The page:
Hillary Clinton’s ‘Fight Song’ is driving some people nuts

Hunter Walker
White House Correspondent
Celebrities perform “Fight Song” for a video played at the Democratic National Convention. (Screenshot: YouTube/Democratic National Convention)

It’s Hillary Clinton’s fight song, but some listeners don’t have a lot of fight left in them.

Before and after the Democratic nominee takes the stage at rallies, her campaign inevitably plays the 2015 pop hit “Fight Song” by Rachel Platten. The catchy tune inspires hatred from some outsiders, but some Clinton campaign staffers insist they’ve grown to love it.

Los Angeles Times music writer Gerrick Kennedy was blunt when Yahoo News asked him for a review of the track.

“I hate ‘Fight Song.’ It’s one of the worst songs ever released,” Kennedy said. “It’s schmaltzy, forgettable.”

Clinton’s rivals also find the song ripe for mocking. One former Bernie Sanders campaign staffer described it as “wrecking balls inside my brain.”

Those in close proximity to Clinton’s team end up listening to “Fight Song” a lot.

Several reporters who have covered her events turned to social media to complain about repeatedly hearing Clinton’s campaign anthem. On July 24, the Daily Beast’s Olivia Nuzzi unfavorably compared “Fight Song” to a song from Donald Trump’s soundtrack.

“I would rather be strapped to a chair and forced to listen to Tiny Dancer on a loop for 9 hours than hear Fight Song one more time,” Nuzzi wrote, later adding, “If I hear Fight Song one more time I am joining ISIS.”

And Clinton’s theme music has also provoked negative reactions from Democrats — even some of her own staffers. Guy Cecil, the political director of Clinton’s 2008 presidential bid, who was rumored to be in the running for a top position on her current campaign, took to Twitter to complain about the tune’s catchiness.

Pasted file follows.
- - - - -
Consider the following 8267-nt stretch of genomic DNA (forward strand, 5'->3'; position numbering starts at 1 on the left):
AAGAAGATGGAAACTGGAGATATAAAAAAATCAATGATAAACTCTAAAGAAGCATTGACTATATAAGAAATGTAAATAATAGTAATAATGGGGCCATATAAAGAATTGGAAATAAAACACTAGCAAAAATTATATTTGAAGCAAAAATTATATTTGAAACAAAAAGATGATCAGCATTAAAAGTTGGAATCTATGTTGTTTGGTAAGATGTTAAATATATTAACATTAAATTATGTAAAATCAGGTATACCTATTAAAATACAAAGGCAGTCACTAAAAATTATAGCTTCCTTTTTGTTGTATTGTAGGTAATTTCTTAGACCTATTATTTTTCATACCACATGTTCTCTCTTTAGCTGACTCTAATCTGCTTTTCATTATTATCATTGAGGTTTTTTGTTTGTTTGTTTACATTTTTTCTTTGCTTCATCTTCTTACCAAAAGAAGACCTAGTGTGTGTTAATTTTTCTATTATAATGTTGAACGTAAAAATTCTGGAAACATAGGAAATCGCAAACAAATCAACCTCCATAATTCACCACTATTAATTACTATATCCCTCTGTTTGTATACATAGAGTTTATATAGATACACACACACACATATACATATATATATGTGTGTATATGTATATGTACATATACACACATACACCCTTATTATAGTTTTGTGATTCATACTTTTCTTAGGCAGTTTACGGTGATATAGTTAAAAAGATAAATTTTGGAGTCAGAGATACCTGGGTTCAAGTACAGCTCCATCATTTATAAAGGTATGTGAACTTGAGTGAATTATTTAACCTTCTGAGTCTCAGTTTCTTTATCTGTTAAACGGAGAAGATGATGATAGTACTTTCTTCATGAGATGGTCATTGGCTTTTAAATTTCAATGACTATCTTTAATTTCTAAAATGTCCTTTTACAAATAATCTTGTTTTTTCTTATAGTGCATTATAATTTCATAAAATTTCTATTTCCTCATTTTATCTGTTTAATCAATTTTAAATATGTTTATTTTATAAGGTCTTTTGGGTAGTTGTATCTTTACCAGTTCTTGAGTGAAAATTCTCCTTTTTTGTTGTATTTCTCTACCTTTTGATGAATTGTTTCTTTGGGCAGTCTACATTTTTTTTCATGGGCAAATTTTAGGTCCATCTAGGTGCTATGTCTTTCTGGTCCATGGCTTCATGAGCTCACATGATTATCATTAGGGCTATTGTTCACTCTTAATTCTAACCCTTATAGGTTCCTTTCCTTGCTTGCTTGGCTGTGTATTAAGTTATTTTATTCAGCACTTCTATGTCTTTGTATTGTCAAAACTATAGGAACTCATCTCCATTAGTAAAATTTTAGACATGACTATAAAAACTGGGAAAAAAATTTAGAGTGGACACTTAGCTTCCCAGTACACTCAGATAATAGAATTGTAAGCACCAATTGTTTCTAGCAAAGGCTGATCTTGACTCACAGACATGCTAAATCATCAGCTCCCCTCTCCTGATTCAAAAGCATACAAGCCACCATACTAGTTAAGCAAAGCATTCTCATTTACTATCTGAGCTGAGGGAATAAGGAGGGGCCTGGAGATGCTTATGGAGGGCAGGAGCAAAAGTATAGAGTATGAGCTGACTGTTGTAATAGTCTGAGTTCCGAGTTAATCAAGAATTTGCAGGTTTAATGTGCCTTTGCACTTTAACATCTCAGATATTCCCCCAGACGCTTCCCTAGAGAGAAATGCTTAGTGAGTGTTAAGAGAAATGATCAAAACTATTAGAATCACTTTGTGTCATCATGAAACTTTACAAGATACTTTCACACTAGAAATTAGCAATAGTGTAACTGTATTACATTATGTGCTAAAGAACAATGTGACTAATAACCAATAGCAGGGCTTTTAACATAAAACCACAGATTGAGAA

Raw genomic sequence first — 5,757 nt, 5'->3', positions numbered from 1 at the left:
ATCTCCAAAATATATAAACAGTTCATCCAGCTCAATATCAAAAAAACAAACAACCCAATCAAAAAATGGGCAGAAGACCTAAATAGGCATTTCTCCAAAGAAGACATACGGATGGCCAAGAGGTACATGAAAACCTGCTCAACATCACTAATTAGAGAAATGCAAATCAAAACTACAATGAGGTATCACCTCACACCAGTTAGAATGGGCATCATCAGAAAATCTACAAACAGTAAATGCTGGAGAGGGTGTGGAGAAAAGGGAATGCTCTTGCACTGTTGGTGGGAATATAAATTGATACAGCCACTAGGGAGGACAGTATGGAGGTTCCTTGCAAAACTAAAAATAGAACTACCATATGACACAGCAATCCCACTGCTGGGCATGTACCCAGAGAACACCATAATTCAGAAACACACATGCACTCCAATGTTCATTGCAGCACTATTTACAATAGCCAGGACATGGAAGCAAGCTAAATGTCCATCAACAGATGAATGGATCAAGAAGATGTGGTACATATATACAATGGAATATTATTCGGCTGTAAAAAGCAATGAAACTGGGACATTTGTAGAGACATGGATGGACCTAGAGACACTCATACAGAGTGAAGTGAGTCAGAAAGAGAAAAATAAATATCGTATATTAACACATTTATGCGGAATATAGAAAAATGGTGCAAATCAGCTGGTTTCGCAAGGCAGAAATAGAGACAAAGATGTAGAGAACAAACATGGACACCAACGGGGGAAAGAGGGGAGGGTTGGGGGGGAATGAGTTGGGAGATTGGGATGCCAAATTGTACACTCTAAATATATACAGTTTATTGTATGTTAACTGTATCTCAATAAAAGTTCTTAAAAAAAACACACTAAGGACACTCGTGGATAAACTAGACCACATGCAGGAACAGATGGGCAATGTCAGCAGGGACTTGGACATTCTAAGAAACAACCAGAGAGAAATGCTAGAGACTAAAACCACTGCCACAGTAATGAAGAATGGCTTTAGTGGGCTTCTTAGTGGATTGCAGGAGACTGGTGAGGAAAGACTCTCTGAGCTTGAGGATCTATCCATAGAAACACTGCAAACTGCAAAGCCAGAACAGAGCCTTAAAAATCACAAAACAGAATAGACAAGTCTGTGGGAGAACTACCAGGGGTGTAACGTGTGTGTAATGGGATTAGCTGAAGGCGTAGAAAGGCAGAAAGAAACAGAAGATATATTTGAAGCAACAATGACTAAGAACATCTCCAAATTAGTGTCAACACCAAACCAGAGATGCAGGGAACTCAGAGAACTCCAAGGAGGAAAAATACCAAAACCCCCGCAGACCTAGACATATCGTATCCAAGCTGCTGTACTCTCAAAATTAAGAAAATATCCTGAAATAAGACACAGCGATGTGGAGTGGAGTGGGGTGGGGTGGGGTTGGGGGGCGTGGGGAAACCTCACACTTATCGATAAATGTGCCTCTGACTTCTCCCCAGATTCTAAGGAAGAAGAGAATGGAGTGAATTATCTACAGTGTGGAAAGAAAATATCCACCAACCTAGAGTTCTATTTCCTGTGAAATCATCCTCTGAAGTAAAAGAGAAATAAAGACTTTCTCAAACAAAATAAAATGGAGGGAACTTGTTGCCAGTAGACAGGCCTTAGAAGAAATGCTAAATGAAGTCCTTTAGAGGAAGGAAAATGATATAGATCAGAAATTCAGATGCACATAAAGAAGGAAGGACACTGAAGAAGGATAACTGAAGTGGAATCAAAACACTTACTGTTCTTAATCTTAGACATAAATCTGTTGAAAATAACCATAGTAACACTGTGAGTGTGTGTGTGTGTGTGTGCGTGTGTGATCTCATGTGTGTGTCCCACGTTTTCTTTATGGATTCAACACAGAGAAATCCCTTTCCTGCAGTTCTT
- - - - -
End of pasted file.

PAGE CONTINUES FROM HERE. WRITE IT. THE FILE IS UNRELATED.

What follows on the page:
“Somebody help me!! I can’t get ‘Fight Song’ out of my head,” Cecil wrote.

And anti-“Fight Song” tweets have been favorited by members of Clinton’s team — a gesture that could be seen as a silent, social-media scream from a campaign that has cracked down on leaks. Some staffers declined to even anonymously give an assessment of the song for fear of being disciplined. One Clinton aide admitted to initially disliking the song, but the person suggested the star-studded video of it played at the Democratic National Convention improved their opinion of it.

“The version they played at the convention was actually awesome. It made me stop hating the song, at least temporarily. Like, I’m confident I can handle it for three more months now,” the aide said.

Yet other Clintonites insist they love “Fight Song.” One aide referred requests for comment about the tune to the campaign’s director of millennial media, Christopher Huntley, who suggested that it epitomizes Clinton’s values.

“I actually love ‘Fight Song.’ It represents how Hillary Clinton will never give up, and she will do everything she can to make sure families get ahead and stay ahead,” Huntley said.

Huntley also directed Yahoo News to the Clinton campaign’s millennial vote director, Sarah Audelo.

“For me, ‘Fight Song’ is a reminder of what’s at stake in this election. The fight for immigration reform, the protection of black lives, environmental justice and the continued fight for reproductive justice. We can’t afford to give up — the stakes are too high,” Audelo said.

And even other staffers who remained anonymous still praised the song when asked about it. While some pointed to its kitschy appeal, one person said they developed an attachment upon hearing it after Clinton’s wins in the Democratic primary.

“’Fight Song’ is an anthem. ‘Fight Song’ is a way of f***ing life,” the staffer said. “It un-ironically brings me joy.”

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